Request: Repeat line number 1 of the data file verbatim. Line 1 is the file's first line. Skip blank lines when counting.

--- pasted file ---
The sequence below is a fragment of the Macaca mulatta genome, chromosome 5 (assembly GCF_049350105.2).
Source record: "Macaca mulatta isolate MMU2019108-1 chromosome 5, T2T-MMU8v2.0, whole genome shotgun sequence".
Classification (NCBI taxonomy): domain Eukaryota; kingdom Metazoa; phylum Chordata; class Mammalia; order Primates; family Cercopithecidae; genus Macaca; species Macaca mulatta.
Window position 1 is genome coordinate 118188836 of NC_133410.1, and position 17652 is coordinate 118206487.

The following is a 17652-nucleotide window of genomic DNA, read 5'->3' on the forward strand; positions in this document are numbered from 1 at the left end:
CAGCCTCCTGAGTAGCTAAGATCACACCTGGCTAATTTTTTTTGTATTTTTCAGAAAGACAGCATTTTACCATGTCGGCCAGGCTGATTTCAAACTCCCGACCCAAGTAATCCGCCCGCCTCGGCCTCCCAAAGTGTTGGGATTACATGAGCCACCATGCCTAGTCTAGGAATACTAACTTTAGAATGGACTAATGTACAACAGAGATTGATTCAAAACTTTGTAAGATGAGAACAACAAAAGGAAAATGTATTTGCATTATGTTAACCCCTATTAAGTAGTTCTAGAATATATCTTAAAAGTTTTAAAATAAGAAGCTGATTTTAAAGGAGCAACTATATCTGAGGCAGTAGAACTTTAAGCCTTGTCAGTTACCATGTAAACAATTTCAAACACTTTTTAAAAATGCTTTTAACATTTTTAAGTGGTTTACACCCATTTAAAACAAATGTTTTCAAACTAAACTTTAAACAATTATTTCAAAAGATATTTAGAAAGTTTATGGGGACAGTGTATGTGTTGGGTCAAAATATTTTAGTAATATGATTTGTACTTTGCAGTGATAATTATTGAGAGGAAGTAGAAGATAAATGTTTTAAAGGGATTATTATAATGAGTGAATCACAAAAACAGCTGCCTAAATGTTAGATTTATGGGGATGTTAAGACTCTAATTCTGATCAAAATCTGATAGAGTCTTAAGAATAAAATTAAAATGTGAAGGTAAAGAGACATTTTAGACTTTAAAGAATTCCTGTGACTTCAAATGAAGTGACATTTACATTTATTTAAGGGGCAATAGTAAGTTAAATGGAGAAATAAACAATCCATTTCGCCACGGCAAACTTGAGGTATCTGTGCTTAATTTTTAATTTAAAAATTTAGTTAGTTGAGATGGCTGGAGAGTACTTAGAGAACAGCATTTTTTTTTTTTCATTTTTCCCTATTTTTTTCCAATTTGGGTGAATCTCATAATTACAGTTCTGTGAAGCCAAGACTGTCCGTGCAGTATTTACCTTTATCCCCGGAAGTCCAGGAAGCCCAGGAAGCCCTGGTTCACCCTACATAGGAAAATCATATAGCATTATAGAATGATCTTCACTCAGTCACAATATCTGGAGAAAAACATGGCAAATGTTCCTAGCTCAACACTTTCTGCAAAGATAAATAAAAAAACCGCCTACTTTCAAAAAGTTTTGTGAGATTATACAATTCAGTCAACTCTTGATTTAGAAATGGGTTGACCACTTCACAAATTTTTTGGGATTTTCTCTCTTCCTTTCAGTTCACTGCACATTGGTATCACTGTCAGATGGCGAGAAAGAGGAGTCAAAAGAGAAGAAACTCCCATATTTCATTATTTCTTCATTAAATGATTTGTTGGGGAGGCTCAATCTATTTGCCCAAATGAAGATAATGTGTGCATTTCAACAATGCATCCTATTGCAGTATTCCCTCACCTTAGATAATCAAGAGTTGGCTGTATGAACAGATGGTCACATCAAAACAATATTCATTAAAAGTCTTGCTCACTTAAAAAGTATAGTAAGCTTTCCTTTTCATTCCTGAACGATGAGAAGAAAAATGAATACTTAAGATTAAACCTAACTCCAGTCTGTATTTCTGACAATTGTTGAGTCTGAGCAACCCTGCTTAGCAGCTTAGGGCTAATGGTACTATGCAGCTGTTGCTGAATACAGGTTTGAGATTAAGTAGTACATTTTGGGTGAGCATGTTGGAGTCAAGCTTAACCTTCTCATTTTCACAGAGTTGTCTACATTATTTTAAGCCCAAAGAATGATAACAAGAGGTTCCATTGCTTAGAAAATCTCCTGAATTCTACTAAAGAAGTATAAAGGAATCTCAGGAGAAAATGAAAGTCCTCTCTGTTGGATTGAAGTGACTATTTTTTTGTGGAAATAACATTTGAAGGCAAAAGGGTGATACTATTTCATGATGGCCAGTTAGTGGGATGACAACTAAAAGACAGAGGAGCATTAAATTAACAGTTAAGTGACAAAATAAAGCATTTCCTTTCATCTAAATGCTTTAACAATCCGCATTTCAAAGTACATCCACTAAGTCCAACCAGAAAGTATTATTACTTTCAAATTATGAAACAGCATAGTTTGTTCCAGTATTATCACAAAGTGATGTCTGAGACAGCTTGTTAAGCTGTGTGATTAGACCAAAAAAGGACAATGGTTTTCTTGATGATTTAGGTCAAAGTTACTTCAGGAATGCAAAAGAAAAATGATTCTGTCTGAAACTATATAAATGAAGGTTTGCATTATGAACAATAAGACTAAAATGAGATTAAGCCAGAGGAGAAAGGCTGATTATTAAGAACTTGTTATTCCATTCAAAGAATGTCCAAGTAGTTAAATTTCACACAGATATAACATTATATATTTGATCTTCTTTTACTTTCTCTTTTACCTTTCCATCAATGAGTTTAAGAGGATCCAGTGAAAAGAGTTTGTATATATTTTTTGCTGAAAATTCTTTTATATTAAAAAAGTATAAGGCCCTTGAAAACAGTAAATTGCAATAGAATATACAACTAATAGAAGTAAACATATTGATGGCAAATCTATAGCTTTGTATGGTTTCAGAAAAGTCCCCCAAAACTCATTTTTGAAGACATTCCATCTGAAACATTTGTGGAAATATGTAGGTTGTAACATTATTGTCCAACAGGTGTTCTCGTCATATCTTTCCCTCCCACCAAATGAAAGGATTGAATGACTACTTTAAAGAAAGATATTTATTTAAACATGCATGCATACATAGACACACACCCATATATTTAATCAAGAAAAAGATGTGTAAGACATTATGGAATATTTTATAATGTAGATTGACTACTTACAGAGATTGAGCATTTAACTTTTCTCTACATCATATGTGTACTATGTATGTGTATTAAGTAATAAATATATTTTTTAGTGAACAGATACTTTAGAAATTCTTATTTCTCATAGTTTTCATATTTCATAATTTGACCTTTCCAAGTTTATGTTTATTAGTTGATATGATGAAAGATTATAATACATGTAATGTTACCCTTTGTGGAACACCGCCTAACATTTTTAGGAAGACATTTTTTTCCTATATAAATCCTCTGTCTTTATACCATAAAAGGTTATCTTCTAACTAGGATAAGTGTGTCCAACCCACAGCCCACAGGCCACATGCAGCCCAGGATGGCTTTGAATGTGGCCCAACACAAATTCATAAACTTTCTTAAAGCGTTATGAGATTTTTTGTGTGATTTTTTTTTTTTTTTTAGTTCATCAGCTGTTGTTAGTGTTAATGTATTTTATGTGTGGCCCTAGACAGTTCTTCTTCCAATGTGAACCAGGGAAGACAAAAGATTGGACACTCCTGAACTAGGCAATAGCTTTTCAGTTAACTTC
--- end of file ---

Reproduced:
The sequence below is a fragment of the Macaca mulatta genome, chromosome 5 (assembly GCF_049350105.2).